Five seek voter support in contested Centerville City Council election, business, Uptown, traffic, entertainment



Earlier this year, the Uptown plan received a boost as Centerville secured state approval for a 113-acre entertainment district. The boundaries of this zone – which allow 15 additional liquor permits – essentially reflect the historic district of the city.

To explore

Elected officials will receive an annual compensation of $ 15,511, according to city records.

Here are brief profiles of each candidate in alphabetical order:


Dan Apolito



• Apolito, 48, is the owner of Archer’s Tavern and Stone House Tavern. He is a native of Centerville, a graduate of Centerville High School and a Bachelor of Business Administration degree from the University of Dayton.

Apolito said he had “a vested interest in the advancement of Centerville while maintaining the historic significance and charm of our town,” where his father taught for nearly three decades.

He said the most important issues facing the city are to ensure that the Uptown project “stays true to its stated purpose and vision” and “to reallocate the city’s aging commercial properties.”

Apolito said transparency and accessibility “are crucial” to improve the city’s services.

“As needs change, government officials need to be accessible and adaptable,” he said.

Lea E. McCullough.  TO FILE

Lea E. McCullough. TO FILE



• McCullough, 54, is an online business and real estate investor. She is a veteran of the United States Army and received an Associate’s Degree from Monterey Peninsula College.

Her husband is a CHS graduate and she has lived in the city for nine years.

McCullough said key issues for her include the success of small businesses, as well as the city’s Uptown plan and the advancement of the Entertainment District.

“They will potentially increase the value of properties and enrich the standard of living of our community, if it follows the original intention,” she said.

With the number of Centerville partnerships with Washington Twp. and Montgomery County, it is critical that the city council and administration “work cooperatively with stakeholders,” said McCullough.

Jean Palcher

• Palcher, 80, is retired and was first elected in 2013 after two previous attempts. He received a Bachelor of Business Administration from Pittsburg State University and served on the city’s planning and charter review boards.

Palcher said the city “needs to focus its resources on improving traffic in the Uptown neighborhood” to keep pedestrians safe.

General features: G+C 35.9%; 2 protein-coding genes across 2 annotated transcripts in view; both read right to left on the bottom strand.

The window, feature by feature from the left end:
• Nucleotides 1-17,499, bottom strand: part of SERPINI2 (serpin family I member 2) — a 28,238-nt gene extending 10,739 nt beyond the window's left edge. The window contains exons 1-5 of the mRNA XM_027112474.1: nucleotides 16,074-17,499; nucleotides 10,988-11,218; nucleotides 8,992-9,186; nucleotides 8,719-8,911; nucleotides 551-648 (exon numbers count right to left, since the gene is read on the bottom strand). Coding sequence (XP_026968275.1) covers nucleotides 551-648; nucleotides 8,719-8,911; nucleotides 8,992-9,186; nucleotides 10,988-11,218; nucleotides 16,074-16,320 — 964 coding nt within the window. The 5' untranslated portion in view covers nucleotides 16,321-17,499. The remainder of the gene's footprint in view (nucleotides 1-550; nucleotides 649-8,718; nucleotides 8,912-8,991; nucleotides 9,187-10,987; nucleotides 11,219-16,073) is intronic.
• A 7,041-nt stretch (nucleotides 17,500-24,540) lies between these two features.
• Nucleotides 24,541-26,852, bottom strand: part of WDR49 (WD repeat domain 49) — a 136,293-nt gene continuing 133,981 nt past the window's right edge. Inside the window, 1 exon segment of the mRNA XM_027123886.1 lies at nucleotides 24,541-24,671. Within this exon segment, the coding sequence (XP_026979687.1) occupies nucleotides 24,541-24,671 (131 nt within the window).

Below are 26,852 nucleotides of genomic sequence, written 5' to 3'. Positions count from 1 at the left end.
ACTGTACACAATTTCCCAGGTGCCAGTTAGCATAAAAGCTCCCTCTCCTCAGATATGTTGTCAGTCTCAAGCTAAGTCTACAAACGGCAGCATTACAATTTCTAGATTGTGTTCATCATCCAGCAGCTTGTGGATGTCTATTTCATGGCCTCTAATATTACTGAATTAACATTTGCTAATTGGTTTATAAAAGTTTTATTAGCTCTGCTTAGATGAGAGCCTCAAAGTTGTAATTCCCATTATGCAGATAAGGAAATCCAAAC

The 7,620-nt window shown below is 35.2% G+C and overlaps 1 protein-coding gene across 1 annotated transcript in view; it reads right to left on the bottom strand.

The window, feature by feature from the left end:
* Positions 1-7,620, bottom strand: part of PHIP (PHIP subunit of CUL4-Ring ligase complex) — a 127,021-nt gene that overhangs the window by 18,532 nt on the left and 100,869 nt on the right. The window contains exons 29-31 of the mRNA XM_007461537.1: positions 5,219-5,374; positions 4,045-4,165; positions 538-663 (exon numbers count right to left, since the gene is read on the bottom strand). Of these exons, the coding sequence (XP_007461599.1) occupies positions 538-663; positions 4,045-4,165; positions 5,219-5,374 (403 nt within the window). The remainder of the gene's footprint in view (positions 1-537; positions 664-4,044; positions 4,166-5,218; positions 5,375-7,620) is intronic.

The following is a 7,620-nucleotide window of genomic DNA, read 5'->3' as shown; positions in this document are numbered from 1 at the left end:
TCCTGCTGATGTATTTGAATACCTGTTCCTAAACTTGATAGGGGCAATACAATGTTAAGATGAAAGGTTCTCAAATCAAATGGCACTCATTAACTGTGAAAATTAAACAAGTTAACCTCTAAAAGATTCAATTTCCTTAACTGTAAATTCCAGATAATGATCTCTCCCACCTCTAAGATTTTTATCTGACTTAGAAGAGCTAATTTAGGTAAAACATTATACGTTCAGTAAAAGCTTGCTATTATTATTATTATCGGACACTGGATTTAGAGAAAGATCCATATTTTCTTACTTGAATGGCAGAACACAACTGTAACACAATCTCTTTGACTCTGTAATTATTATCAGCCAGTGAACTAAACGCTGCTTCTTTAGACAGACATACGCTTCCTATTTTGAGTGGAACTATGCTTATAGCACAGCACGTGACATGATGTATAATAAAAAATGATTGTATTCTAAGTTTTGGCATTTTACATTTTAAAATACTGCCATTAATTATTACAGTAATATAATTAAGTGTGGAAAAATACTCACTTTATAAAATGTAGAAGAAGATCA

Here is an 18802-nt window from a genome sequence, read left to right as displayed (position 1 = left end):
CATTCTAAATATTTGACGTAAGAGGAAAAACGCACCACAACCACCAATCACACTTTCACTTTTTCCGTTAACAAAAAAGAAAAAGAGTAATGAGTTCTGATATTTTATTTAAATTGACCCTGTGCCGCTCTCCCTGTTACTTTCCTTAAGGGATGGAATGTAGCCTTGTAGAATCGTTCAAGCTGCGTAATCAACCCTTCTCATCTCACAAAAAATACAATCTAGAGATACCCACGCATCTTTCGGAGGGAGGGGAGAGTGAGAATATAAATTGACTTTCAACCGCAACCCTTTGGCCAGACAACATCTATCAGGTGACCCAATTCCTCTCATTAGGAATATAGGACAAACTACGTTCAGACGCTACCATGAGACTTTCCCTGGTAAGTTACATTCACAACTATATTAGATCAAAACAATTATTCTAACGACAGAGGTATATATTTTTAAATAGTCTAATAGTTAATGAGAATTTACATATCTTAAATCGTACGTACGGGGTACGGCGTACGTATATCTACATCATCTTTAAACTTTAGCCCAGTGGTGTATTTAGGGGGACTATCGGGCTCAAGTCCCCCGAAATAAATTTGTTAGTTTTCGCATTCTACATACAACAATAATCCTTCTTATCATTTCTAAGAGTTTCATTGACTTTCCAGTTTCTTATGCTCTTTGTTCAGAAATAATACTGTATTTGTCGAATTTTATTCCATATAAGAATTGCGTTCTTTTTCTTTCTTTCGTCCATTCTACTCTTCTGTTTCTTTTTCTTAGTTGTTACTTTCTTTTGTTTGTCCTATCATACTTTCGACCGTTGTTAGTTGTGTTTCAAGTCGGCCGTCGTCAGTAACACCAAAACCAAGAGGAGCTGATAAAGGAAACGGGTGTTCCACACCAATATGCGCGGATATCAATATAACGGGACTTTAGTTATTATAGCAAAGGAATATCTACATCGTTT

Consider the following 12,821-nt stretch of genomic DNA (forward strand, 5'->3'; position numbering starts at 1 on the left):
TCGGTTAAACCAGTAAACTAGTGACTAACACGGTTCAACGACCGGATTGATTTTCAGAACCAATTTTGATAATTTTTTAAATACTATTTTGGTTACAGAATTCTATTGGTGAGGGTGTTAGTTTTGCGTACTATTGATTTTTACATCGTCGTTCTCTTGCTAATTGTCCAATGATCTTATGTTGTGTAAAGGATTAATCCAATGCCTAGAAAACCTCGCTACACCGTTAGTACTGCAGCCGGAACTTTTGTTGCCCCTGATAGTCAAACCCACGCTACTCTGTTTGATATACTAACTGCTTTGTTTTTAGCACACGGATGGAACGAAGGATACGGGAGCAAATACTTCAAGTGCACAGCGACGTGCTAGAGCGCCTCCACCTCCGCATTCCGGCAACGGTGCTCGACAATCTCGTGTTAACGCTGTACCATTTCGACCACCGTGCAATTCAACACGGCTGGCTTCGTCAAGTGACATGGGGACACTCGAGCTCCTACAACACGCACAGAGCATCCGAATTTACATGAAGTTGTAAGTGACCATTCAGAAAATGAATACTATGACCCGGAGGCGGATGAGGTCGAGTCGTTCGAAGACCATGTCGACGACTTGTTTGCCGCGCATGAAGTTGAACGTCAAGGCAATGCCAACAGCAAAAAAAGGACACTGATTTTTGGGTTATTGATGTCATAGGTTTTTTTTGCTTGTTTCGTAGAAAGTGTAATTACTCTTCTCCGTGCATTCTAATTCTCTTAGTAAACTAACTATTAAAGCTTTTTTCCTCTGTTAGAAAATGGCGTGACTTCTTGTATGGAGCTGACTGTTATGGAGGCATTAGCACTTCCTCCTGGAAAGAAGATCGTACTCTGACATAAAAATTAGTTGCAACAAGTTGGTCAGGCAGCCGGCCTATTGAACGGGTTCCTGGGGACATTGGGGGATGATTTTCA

“We want the area to be passable for through traffic, and we want the area to be walkable so families can go to Uptown to enjoy an evening of dining, shopping and shopping,” Palcher said. .

He also wants to improve “the friendly culture” in municipal services and modernize Centerville’s five-year strategic plan, which focuses primarily on “customer service and citizen satisfaction”.

• Rau, 63, retired from DP & L / AES and resident of Centerville for 35 years, first elected in 2013. She is Deputy Mayor and has served on the Planning Commission and the Architectural Review Board.

Rau received a bachelor’s degree in mechanical engineering from Ohio State University and a master’s degree in environmental science from the University of Cincinnati.

Its priorities include Uptown, as well as “keeping neighborhoods and shopping areas attractive, vibrant and desirable.”

Rau said neighborhoods, commercial buildings and infrastructure “are aging and at risk of falling into disrepair. Centerville will be challenged to maintain the character of its community as businesses struggle to respond to market changes and the impacts of the pandemic. “

• Tight, 69, is retired as CEO and Chairman Emeritus of Graceworks Lutheran Services. A township of Centerville / Washington. a resident since 1986, he was first elected to the board in 2017 and has served on various boards, including the Miami Valley Regional Planning Commission.

Serr received a bachelor’s degree and a law degree from Ohio State.

The city “must focus on economic development to create jobs and improve the quality of life, including by advancing the Uptown plan,” Serr said.

Centerville must also improve “the attractiveness of residential neighborhoods and promote new housing choices to meet changing demographic and market needs,” he added.

Serr said he wanted to “continue to implement his strategic objective by focusing on increasing customer service in the provision of basic services.”


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